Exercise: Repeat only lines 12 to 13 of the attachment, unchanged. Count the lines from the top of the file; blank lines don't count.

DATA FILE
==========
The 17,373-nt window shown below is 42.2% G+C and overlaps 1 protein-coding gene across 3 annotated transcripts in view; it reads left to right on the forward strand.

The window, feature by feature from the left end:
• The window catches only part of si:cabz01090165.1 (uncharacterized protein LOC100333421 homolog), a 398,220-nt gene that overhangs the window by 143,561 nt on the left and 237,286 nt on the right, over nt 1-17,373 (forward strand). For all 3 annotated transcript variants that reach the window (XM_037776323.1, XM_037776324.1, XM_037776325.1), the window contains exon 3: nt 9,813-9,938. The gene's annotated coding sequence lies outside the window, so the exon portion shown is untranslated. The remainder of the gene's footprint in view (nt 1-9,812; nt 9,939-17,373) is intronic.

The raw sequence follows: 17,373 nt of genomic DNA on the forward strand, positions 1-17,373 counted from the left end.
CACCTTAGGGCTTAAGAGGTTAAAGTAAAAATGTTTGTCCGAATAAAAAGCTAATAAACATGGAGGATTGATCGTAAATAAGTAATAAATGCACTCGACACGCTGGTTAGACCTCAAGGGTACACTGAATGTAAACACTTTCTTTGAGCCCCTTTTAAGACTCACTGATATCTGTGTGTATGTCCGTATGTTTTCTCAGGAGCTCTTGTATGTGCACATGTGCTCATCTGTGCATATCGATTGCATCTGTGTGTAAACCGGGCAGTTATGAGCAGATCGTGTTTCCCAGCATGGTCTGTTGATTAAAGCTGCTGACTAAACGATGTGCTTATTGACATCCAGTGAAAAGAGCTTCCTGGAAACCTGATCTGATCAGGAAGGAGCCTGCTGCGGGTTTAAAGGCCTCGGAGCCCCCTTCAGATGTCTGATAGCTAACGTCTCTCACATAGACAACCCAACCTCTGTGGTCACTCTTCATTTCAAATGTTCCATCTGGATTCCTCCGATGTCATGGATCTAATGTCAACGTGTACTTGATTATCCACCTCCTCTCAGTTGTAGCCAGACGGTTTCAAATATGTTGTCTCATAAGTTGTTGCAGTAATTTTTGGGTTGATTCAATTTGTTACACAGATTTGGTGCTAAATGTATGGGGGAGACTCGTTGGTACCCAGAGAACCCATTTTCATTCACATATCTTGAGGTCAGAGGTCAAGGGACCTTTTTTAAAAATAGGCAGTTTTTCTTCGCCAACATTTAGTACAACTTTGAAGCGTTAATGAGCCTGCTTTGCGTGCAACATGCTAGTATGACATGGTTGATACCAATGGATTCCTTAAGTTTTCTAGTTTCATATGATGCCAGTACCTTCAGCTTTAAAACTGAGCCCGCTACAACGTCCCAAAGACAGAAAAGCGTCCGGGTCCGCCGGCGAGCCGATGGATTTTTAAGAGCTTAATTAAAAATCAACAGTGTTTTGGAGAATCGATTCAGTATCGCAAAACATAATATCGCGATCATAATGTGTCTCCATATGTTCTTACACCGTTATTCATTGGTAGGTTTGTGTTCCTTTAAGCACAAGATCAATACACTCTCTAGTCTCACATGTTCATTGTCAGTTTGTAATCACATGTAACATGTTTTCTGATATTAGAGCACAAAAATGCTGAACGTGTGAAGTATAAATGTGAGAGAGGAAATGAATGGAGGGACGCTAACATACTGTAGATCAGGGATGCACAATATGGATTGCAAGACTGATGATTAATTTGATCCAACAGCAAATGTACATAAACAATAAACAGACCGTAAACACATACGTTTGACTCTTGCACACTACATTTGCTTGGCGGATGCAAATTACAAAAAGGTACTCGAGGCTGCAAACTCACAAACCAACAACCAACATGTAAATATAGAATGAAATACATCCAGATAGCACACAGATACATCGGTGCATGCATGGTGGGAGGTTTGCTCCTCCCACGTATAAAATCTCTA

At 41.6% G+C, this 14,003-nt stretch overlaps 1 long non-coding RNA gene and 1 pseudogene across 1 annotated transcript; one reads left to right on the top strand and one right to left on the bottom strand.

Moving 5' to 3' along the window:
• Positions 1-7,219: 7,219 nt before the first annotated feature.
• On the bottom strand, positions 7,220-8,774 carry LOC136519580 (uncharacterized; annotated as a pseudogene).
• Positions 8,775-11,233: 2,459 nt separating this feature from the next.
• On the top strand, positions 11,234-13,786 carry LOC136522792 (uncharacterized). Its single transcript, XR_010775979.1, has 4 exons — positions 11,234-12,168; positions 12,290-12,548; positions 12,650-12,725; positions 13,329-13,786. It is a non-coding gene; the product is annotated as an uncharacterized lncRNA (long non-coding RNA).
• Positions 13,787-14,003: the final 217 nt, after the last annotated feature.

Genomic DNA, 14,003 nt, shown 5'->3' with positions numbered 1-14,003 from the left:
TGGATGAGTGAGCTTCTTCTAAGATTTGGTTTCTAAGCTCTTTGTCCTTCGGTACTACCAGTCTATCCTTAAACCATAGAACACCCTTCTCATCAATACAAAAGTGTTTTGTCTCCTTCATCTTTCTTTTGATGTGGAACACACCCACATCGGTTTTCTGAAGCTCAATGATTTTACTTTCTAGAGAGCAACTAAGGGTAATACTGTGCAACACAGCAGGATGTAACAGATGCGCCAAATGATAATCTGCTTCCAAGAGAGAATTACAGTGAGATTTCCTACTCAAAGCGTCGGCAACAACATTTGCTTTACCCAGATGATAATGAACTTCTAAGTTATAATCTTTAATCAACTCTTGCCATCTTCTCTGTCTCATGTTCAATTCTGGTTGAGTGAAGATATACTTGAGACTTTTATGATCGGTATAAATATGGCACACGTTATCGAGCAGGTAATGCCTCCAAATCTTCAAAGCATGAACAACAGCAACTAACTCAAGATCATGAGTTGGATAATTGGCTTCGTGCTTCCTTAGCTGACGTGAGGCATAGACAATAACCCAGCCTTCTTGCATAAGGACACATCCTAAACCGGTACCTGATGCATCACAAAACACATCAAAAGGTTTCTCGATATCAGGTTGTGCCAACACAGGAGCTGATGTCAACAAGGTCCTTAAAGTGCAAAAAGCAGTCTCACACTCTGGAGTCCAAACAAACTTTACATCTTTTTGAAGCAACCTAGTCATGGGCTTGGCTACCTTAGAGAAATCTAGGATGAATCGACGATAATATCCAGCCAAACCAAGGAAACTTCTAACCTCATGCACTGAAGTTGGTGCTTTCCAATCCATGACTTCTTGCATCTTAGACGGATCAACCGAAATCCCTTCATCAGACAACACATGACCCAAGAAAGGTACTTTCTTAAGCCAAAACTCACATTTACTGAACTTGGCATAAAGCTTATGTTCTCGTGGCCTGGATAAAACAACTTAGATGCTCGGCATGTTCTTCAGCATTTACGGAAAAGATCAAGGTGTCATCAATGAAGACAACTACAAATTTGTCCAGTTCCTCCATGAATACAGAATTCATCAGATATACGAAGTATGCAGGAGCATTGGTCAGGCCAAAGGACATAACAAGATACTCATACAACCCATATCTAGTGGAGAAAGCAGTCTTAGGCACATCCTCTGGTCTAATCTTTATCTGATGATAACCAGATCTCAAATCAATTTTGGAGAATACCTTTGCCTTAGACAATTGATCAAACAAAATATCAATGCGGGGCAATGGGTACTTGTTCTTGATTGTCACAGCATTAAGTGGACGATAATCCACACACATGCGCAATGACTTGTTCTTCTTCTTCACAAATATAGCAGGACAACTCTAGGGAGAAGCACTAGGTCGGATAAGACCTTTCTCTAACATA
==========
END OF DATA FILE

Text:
• Positions 13,787-14,003: the final 217 nt, after the last annotated feature.

Genomic DNA, 14,003 nt, shown 5'->3' with positions numbered 1-14,003 from the left: